The collection is focused on photographs that date from 1946, just after the Second World War, up to the mid 1970’s. However, I have a good number of photographs from after that date. From the early part of the collection through 1967 the photographs tend to be of models who are wearing posing straps, or full swim trunks. The photographs in this period depict single models in heroic or casual poses, and pairs of models in wrestling or supposed wrestling poses. Wrestling subject matter was more likely to avoid prosecution for the photographer if the photograph depicted two or more models together. There are, though, a significant number of photographs from this early period that depict fully nude models. These photographs would have been taken by the studio of models who were willing to pose nude at the time. These early period fully nude photographs would have been available for purchase by collectors who actually visited the studio (generally not available through the mail), and they normally would not have been stamped with information identifying the studio, to reduce the risk of possible criminal prosecution. At the time, it was illegal to send fully nude photographs of male models through the mail. Several photographers were targeted for raids by police and other law enforcement agencies, had their photographic images and photo negatives confiscated, and were prosecuted. A good number of the photographers were convicted and imprisoned, a few more than once. Many collectors also were targeted for raids by law enforcement officers, had their property confiscated and were confiscated. The professional and personal lives of many, many collectors were destroyed. In some documented cases the targeted collectors committed suicide.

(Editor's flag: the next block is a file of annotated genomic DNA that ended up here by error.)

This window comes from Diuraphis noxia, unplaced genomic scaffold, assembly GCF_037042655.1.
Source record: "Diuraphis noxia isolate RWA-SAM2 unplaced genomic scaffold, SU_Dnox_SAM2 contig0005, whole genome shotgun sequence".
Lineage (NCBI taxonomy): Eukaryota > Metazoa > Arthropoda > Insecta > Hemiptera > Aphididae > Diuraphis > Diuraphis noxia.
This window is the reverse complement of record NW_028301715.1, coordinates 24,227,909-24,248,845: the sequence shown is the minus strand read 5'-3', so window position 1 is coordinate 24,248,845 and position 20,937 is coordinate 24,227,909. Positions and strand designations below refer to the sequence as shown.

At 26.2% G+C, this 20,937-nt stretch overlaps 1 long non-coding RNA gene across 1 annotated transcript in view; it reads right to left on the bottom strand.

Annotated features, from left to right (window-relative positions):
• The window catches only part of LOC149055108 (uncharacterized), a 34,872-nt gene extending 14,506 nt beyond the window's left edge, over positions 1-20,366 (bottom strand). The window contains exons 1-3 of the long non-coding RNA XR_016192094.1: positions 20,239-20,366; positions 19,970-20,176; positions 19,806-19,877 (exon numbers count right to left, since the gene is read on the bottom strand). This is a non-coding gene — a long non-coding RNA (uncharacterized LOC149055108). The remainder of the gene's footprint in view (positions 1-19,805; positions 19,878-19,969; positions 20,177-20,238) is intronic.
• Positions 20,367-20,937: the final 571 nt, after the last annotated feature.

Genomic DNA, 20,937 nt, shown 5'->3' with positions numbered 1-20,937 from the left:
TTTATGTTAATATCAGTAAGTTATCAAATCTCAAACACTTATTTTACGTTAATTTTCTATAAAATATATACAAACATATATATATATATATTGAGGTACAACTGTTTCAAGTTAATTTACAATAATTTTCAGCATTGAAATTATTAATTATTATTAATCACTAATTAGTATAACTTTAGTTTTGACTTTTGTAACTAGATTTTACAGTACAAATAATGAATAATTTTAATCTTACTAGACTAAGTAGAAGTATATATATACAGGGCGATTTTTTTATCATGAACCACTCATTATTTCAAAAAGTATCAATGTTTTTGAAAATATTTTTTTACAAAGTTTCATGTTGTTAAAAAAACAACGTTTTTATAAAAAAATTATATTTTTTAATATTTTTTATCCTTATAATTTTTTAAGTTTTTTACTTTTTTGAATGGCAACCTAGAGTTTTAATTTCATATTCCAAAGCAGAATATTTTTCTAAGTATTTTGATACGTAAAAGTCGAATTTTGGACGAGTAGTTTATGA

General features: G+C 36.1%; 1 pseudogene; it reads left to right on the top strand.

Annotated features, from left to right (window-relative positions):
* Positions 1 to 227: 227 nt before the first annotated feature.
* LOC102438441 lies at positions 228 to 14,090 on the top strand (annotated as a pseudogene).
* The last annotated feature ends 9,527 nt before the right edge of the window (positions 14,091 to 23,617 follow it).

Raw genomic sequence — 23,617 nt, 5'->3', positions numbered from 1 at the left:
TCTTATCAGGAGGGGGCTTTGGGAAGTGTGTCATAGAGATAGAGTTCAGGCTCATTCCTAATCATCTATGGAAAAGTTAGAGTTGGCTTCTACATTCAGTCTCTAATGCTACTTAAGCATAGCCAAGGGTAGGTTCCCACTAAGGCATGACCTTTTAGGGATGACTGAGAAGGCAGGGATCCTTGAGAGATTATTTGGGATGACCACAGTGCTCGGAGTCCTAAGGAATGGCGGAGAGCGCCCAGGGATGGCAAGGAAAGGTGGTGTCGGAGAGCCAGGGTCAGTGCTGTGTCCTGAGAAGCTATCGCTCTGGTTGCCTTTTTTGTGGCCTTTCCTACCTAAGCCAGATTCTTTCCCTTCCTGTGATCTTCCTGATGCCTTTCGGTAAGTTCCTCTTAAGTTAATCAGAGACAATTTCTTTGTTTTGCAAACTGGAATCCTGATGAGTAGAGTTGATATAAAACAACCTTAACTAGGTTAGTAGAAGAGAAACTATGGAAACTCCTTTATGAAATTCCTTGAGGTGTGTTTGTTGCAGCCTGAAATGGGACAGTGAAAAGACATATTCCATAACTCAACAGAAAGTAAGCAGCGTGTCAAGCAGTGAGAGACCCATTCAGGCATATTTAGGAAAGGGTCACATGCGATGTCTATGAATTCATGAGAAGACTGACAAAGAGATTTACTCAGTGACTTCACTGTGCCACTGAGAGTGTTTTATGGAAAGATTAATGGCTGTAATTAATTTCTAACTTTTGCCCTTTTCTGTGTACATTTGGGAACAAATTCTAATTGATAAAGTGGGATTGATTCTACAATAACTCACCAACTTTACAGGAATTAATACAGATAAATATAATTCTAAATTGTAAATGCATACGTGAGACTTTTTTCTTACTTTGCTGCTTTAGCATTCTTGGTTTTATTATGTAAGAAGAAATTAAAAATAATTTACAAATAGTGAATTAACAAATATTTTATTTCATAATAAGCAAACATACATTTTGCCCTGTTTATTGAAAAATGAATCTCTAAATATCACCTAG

In the early period (late ‘40s and early ‘50s), the models initially were well-known competitive body building personalities. By the early 1950’s the models generally shifted to athletic models in their early 20’s who did not have a body building physique. Some less well-known movie actors posed in the hopes of expanding their brand. The focus on physically fit, athletic subject matter lasted until well into the 1960’s. At this point, although many studios remained focused on very fit, athletic models, a good number of the studios shifted their focus to thinner, less muscular models. Quite naturally, the hair length of the models shifted in the 1960’s to much longer hair length, reflecting the broader cultural change at the time.
After the Supreme Court decision in 1967 that removed the threat of criminal conviction for sending photographs of fully nude men through the mail, the studios quickly moved almost wholly to photographs of fully nude models. The photographs from this later period quickly evolved into a more pornographic, and, to my mind, less interesting, approach.
The photographs are generally either 4X5, 5X7 or 8X10 in size. There are a good number, but a clear minority, in larger sizes. Very roughly there would be about 20% in the 8X10 size, 25% in the 5X7 size, 50% 4X5 and the balance in larger sizes.